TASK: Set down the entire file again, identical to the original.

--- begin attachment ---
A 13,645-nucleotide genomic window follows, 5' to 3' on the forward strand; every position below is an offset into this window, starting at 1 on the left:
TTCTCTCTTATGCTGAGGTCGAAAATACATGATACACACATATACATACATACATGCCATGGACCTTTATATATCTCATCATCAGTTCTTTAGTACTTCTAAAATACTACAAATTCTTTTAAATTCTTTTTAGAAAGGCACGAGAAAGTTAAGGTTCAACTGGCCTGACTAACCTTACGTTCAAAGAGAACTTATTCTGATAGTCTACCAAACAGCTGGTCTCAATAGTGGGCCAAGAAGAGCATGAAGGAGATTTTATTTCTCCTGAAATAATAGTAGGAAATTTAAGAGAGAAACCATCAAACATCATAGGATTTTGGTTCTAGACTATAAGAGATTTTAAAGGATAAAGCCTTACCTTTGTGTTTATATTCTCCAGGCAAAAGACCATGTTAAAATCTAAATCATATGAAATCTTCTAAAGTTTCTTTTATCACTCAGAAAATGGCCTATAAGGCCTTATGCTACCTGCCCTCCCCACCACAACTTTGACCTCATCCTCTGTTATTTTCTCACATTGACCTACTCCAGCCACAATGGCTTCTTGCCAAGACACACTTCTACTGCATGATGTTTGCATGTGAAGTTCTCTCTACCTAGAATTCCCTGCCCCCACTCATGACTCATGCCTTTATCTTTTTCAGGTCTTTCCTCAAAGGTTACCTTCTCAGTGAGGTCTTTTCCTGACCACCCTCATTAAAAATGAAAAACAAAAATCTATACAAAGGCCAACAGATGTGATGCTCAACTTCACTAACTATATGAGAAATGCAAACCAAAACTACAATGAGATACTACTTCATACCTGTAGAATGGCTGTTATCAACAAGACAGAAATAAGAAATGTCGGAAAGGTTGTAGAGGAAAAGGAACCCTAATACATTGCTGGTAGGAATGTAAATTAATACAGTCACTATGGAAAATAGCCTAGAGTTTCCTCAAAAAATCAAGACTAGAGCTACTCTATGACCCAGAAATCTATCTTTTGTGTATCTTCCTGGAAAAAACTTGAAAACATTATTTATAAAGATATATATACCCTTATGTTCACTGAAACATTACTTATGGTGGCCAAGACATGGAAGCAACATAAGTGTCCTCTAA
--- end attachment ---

A 13,645-nucleotide genomic window follows, 5' to 3' on the forward strand; every position below is an offset into this window, starting at 1 on the left:
TTCTCTCTTATGCTGAGGTCGAAAATACATGATACACACATATACATACATACATGCCATGGACCTTTATATATCTCATCATCAGTTCTTTAGTACTTCTAAAATACTACAAATTCTTTTAAATTCTTTTTAGAAAGGCACGAGAAAGTTAAGGTTCAACTGGCCTGACTAACCTTACGTTCAAAGAGAACTTATTCTGATAGTCTACCAAACAGCTGGTCTCAATAGTGGGCCAAGAAGAGCATGAAGGAGATTTTATTTCTCCTGAAATAATAGTAGGAAATTTAAGAGAGAAACCATCAAACATCATAGGATTTTGGTTCTAGACTATAAGAGATTTTAAAGGATAAAGCCTTACCTTTGTGTTTATATTCTCCAGGCAAAAGACCATGTTAAAATCTAAATCATATGAAATCTTCTAAAGTTTCTTTTATCACTCAGAAAATGGCCTATAAGGCCTTATGCTACCTGCCCTCCCCACCACAACTTTGACCTCATCCTCTGTTATTTTCTCACATTGACCTACTCCAGCCACAATGGCTTCTTGCCAAGACACACTTCTACTGCATGATGTTTGCATGTGAAGTTCTCTCTACCTAGAATTCCCTGCCCCCACTCATGACTCATGCCTTTATCTTTTTCAGGTCTTTCCTCAAAGGTTACCTTCTCAGTGAGGTCTTTTCCTGACCACCCTCATTAAAAATGAAAAACAAAAATCTATACAAAGGCCAACAGATGTGATGCTCAACTTCACTAACTATATGAGAAATGCAAACCAAAACTACAATGAGATACTACTTCATACCTGTAGAATGGCTGTTATCAACAAGACAGAAATAAGAAATGTCGGAAAGGTTGTAGAGGAAAAGGAACCCTAATACATTGCTGGTAGGAATGTAAATTAATACAGTCACTATGGAAAATAGCCTAGAGTTTCCTCAAAAAATCAAGACTAGAGCTACTCTATGACCCAGAAATCTATCTTTTGTGTATCTTCCTGGAAAAAACTTGAAAACATTATTTATAAAGATATATATACCCTTATGTTCACTGAAACATTACTTATGGTGGCCAAGACATGGAAGCAACATAAGTGTCCTCTAA